Describe your journey from student to newly appointed faculty
I did my undergraduate degree at the University of Leeds, then moved to the University of York to do my PhD with Ottoline Leyser. I really enjoyed my PhD, but decided I didn’t want to work on auxin any more (famous last words), so I moved to the Netherlands to work with Ben Scheres on root cap patterning at the University of Utrecht. I became really interested in the evolution of roots while I was there, so I then moved to the University of Cambridge to work with Jill Harrison looking at development in Physcomitrella patens. I didn’t really enjoy working with moss that much, and by that time Ottoline had moved to Cambridge, and so I then went to work with her again at the very exciting new Sainsbury Laboratory. Although in some ways that felt like a backward step, it was actually very beneficial, because I knew the project so well, and was able to make real progress with it. I started applying for jobs after a couple of years there, and eventually got a position in Leeds – bringing myself back full circle!
What inspired you most to pursue your current career?
Probably being awarded an undergraduate studentship by the Gatsby Plant Science Network. When I started my degree, I wasn’t sure about my career, and I certainly wasn’t thinking about plants. But then this opportunity came up in my second year, and I’d enjoyed the plant teaching in that semester, so I decided to apply for it. And the more I read about plants while writing the application, the more interested I became in plant development! I think from then on I was pretty much sold on that as a career.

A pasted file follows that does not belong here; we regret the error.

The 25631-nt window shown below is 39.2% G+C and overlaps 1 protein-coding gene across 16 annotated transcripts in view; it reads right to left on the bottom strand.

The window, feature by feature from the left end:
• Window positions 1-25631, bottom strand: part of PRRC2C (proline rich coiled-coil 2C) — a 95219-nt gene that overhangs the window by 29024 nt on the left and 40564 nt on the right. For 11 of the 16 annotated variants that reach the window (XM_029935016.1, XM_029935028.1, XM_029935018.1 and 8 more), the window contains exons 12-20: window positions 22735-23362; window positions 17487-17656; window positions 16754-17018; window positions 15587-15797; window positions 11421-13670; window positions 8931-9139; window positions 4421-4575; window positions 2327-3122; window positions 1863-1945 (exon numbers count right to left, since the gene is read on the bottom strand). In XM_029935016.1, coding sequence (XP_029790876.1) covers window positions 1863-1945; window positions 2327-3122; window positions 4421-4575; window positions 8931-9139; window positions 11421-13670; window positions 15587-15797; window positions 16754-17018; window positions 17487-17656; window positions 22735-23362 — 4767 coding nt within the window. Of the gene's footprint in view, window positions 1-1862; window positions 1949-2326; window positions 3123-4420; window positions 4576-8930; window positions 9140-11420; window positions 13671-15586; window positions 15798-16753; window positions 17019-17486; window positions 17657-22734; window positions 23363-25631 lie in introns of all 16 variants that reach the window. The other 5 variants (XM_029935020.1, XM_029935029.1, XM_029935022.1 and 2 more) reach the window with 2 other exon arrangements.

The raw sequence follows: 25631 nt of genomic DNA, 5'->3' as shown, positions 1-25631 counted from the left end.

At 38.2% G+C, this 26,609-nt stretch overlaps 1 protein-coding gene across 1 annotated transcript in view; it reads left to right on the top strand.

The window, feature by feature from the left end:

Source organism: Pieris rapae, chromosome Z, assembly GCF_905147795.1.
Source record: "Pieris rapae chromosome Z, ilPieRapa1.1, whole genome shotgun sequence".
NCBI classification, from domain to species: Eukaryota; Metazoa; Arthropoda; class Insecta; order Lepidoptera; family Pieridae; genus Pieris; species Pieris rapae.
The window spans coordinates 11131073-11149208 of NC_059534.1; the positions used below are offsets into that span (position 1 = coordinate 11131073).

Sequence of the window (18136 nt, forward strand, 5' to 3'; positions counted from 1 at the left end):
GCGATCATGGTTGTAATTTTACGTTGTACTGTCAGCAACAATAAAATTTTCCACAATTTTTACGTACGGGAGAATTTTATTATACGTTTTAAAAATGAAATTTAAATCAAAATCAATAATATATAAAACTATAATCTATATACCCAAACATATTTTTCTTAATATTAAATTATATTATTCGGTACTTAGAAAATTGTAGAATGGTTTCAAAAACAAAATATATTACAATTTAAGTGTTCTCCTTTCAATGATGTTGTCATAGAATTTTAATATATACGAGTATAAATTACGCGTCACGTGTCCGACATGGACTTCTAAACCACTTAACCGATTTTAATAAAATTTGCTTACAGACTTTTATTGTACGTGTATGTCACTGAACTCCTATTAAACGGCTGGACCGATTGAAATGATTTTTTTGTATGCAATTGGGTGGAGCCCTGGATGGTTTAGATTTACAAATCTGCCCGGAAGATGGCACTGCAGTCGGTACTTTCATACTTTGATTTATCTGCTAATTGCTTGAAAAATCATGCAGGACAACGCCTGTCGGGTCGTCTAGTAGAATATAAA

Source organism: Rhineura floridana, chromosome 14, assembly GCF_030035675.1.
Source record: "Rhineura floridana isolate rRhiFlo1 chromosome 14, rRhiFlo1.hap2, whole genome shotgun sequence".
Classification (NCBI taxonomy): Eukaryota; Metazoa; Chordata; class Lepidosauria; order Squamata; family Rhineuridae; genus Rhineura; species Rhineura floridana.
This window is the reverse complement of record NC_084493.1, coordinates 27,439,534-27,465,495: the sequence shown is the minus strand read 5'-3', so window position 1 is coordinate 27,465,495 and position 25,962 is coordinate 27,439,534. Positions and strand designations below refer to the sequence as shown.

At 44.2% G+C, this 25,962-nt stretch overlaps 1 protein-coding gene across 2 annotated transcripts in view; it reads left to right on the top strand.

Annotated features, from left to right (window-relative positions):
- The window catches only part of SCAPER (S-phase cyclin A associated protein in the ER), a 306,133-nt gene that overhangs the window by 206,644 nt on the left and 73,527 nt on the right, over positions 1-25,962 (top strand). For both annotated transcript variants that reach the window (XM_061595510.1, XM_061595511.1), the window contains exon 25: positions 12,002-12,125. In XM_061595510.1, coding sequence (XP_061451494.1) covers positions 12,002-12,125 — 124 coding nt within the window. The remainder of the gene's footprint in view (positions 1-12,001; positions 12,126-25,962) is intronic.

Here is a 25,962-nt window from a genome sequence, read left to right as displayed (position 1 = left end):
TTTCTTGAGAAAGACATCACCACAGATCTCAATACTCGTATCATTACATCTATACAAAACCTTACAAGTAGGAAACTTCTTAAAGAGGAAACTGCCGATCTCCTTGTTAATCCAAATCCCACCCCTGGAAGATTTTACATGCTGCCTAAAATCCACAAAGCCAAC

What is the major focus of you research team?
At the broadest level, my lab works on the long-distance coordination of plant growth and development across the plant body by hormonal signalling. I’m particularly interested in understaning how plants use these signalling systems to integrate environmental information in order to make ‘pro-active’ decisions about their development. There are three main projects in the lab at the moment. Firstly, we are trying to understand basis of specificity in the strigolactone signalling pathway, given its close evolutionary relationship with the KAI2 signalling pathway. Secondly, we want to understand how hormonal signalling determines ‘reproductive architecture’ in flowering plants – that is to say, how do plants decide how many inflorescences, flowers, fruits and seeds to make, and how to arrange them in space and time. Thirdly, we are trying to understand how plants detect the physical components (e.g. soil volume, soil depth) of the rhizosphere through their root systems, and how they convey this information to the shoot system to modulate shoot growth.
Which conferences do you regularly attend?
It really varies, depending on the year and where the conferences are. I don’t have fixed conferences that I attend as such. I would happily go to any plant development or plant hormone meeting. I’m going to the IPGSA conference in Paris this year, but somehow that will be my first IPGSA!